Initially created during a Down Tools Week at Redgate, SQL Clone allows users to create tiny copies – or clones – of production or testing databases.
I joined the SQL Clone team as UX Designer shortly after Redgate gave the green light for putting a team on it full time and building it. Much of my early work with the team was performing research and talking to potential customers, something Redgate puts a heavy emphasis on. I then led design and testing through to launch.
"Allison demonstrated a real passion for the craft of design; bringing empathy, problem-solving and creativity to every project she worked on."
– Matthew Godfrey, Head of Product Design at Redgate
Gatherings from research proved it was something DBAs needed to free their time of the repetitive, time consuming work of provisioning requests. But they were hesitant to give up control of the task for privacy and security reasons. In contrast, developers were excited by the idea of working with isolated, up-to-date versions of actual production data. This split made for an interesting challenge.
How could we design an experience that makes DBAs feel safe and secure with automating provision requests while also making it something easy and accessible for the developer?
"The thing about Allison that really stands out for me is her competency across the spectrum of design work.
This makes her a great asset for the product teams she works with; being equally comfortable with research for discovery as she is with validating feature ideas or putting the details on the user interface."
– Adam Parker, UX Lead at Redgate
A hybrid environment, it's front end is technically a web app, but hosted locally on a machine like software.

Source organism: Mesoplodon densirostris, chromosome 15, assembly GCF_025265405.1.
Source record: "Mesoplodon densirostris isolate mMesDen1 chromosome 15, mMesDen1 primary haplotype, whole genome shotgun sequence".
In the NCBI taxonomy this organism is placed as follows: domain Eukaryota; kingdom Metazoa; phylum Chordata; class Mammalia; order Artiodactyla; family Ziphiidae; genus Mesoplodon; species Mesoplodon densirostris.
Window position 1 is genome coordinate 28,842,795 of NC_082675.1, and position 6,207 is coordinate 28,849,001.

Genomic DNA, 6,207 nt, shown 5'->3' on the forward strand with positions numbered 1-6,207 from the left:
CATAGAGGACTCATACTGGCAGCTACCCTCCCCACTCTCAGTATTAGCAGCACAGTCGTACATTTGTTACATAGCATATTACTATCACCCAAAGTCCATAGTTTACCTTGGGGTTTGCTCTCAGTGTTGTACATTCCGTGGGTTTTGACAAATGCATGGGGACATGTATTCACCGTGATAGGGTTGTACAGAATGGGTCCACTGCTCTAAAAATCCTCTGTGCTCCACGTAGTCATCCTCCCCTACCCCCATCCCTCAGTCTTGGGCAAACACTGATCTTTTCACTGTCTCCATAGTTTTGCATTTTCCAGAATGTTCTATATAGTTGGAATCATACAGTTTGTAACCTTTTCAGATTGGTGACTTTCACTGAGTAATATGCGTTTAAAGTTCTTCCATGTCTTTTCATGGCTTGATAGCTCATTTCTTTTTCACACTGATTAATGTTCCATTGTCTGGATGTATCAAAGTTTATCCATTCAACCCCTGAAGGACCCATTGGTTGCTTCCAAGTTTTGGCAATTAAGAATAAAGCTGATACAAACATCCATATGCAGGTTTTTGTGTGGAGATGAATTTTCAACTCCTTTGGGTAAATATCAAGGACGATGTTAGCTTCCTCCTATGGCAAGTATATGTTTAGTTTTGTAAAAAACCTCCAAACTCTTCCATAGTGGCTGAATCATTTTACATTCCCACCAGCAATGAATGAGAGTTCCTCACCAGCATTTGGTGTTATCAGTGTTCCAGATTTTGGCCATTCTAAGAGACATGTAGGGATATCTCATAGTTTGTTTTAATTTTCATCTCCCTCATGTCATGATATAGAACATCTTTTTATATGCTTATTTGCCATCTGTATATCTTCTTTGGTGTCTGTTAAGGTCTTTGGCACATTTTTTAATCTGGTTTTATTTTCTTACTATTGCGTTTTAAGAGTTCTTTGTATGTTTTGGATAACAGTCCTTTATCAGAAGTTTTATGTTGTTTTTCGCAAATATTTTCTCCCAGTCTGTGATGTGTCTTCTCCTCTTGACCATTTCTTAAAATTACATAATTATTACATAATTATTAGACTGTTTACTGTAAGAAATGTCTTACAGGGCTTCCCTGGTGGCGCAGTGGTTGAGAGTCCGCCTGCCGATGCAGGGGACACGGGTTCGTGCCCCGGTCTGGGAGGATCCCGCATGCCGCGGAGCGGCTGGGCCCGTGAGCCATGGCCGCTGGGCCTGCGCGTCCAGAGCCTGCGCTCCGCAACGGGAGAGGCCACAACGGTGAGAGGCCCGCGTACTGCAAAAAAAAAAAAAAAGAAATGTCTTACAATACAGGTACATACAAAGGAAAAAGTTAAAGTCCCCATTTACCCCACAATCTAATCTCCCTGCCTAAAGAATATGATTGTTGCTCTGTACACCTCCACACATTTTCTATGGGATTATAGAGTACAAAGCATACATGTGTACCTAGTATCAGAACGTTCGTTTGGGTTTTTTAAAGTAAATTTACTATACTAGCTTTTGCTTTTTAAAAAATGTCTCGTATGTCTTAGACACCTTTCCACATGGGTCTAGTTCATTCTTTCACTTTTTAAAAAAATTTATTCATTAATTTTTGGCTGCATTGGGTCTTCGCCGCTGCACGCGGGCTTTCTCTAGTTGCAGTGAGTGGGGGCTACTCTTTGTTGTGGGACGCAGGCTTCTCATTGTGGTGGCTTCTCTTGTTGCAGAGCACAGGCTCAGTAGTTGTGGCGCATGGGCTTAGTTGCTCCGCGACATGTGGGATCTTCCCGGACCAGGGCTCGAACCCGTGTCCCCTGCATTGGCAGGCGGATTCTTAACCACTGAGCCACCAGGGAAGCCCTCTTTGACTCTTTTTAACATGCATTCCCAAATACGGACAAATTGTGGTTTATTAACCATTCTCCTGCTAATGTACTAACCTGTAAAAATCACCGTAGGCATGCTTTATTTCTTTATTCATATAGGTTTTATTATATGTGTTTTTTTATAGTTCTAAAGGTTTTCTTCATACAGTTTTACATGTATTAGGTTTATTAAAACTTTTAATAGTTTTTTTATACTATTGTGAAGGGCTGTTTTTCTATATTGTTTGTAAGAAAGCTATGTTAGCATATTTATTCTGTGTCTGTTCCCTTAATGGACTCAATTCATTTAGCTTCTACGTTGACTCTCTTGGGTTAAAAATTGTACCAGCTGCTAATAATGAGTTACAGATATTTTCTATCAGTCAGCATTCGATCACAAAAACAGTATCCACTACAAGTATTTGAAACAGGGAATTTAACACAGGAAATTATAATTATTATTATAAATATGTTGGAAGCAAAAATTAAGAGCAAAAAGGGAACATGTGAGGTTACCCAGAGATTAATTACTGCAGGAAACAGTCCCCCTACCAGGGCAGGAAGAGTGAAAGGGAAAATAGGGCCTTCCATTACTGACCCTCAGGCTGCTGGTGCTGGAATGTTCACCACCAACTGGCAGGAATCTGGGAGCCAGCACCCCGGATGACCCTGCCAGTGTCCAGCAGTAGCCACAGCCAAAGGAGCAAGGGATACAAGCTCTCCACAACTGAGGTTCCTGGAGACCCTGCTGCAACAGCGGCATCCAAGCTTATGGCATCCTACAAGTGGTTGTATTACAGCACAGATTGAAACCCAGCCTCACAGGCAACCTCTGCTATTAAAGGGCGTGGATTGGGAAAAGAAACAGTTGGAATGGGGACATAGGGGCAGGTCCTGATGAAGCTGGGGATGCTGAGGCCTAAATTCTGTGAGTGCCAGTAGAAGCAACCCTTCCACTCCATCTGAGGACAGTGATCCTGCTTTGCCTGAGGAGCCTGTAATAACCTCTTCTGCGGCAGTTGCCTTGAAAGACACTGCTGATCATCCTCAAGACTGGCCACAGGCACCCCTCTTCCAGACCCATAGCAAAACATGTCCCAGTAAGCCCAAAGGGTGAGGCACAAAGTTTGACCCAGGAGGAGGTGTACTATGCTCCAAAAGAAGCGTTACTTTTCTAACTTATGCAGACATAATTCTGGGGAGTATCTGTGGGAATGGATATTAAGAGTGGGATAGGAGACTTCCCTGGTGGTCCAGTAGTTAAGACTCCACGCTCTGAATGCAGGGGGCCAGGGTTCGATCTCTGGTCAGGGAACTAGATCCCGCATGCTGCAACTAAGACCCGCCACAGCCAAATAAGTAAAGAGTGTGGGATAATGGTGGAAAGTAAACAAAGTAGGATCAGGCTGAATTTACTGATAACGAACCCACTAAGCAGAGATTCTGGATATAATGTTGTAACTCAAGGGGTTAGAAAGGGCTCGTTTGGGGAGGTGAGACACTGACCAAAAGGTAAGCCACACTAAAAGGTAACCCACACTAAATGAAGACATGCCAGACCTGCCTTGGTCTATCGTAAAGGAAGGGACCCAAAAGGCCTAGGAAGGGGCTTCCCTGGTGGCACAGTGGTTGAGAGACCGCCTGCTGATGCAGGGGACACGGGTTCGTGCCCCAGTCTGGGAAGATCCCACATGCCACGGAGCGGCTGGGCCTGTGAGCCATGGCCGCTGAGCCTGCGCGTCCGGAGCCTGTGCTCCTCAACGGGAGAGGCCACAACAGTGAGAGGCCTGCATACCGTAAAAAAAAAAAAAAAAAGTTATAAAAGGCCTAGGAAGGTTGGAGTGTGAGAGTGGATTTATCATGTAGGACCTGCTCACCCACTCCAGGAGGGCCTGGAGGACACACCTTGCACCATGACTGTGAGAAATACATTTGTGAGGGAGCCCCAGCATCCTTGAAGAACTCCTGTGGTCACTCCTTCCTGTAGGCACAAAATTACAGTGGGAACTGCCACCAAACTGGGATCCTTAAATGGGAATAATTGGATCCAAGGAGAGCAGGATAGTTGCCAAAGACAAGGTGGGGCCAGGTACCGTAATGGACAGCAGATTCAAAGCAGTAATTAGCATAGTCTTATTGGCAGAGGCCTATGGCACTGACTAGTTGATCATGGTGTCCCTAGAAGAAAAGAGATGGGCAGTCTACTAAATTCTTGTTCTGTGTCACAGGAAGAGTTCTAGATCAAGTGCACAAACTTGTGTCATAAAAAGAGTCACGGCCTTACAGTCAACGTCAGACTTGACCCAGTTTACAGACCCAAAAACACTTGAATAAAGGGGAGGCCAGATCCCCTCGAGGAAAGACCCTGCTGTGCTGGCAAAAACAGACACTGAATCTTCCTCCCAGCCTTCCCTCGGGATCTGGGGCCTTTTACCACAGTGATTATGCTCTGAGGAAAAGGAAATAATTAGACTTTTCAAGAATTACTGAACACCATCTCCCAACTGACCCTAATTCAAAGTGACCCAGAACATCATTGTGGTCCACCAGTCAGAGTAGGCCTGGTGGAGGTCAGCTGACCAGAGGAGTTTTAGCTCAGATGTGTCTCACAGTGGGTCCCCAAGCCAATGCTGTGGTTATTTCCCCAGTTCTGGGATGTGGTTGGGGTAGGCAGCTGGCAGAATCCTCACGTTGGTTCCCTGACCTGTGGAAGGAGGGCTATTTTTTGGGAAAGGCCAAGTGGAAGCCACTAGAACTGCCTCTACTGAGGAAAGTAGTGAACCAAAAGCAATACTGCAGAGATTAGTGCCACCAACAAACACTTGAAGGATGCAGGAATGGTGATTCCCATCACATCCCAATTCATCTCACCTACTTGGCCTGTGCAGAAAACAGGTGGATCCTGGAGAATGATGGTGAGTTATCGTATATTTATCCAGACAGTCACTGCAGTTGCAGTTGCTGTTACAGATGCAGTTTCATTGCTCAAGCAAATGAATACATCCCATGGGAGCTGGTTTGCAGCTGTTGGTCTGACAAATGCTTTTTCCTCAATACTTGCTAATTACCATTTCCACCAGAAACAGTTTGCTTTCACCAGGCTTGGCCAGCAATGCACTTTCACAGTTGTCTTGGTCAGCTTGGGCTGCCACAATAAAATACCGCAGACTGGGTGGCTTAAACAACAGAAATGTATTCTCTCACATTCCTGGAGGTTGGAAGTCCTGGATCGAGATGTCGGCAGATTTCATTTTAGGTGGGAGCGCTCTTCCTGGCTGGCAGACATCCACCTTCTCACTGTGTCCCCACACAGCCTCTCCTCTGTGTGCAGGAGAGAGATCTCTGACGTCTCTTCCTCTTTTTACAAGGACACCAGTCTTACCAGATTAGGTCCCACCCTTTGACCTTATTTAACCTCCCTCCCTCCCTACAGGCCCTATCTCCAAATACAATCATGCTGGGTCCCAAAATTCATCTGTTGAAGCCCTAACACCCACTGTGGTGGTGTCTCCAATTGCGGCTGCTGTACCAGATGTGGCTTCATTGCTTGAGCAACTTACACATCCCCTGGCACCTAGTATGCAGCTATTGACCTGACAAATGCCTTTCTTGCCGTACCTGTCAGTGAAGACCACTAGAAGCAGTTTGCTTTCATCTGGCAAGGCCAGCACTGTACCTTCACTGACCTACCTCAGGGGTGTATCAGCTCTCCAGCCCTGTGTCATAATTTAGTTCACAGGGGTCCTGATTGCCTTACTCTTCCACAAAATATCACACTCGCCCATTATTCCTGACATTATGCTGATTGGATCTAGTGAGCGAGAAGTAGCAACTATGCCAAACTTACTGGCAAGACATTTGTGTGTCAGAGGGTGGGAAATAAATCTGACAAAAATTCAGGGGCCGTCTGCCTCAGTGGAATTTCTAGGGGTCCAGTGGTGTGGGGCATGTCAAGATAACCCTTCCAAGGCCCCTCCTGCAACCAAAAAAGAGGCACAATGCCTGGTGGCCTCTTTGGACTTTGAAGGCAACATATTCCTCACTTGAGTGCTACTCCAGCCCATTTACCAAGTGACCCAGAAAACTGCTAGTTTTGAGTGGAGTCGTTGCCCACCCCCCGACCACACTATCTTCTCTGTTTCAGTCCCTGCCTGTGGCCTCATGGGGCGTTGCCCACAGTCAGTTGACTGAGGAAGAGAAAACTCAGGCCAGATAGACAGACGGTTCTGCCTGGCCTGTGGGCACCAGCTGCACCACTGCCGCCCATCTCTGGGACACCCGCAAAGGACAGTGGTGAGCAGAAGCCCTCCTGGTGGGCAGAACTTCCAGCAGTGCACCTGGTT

It needed to look and feel like Redgate's other products, following our design system, Honeycomb.
There's this concept of an Image, which is the immutable version of the database at that point in time, and a Clone.
The user has to install SQL Clone on the machine the clones are created from and the ones creating the Clones.
After research and talking to users we felt confident about the scope of the problem we were solving and for who. We wrote up some job stories, while the engineers built out the technical requirements. The next step for design was to dive in and start mapping out end-to-end flows for the product.
Once we had a solid workflow that met requirements of being able to install the software and creating clones I moved to visual design, creating interactive prototypes along the way.
There needed to be a design pattern to cater for two distinct repeatable user tasks:
The process of creating consists of a set of configuration options presented in a light UI. Once created, the things are grouped together and presented in the dark UI where user tasks are management ones.
The dashboard needed to scale in order to show dozens of images and hundreds of clones. Users found the information like server and database helpful reference for isolating images but were receptive to the idea of being able to collapse them into smaller cards to view more at once.
We tested a few different options for getting started with SQL Clone, one with a sample project they could play with and another with iconography that helped explain to the user the steps they needed to take to get started.
Redgate has a program called Friends of Redgate who get VIP treatment and discounted software (among other cool perks) for participating in user research, testing, and being brand ambassadors.
So we were able to build up a sizable group of DBAs and developers pretty quickly to provide early and ongoing feedback.
I kept up communications with this group with a Slack channel, Intercom, and Email. This was new to Redgate, and users liked how easy and informal it was, and liked talking to the designers and engineers. I believe this made them more receptive and excited to participate in surveys and testing sessions (we also paid them for their time).
I led these testing and discovery sessions with users on a weekly basis, where I'd pull in a dev to 1. answer any technical questions I couldn't and 2. build empathy on the team for our users.
One of the major themes we got from testing was that they'd like to be able to schedule images and clones.
We started exploring user friendly ways to handle this.
"Allison challenged and changed the status quo for product design in our organisation.
We now have a product that not only looks and works like modern software should, but takes a significant amount of technical complexity and distils it into something that is clear and comprehensible for our customers."
– Jonathan Roberts, Tech Lead at Redgate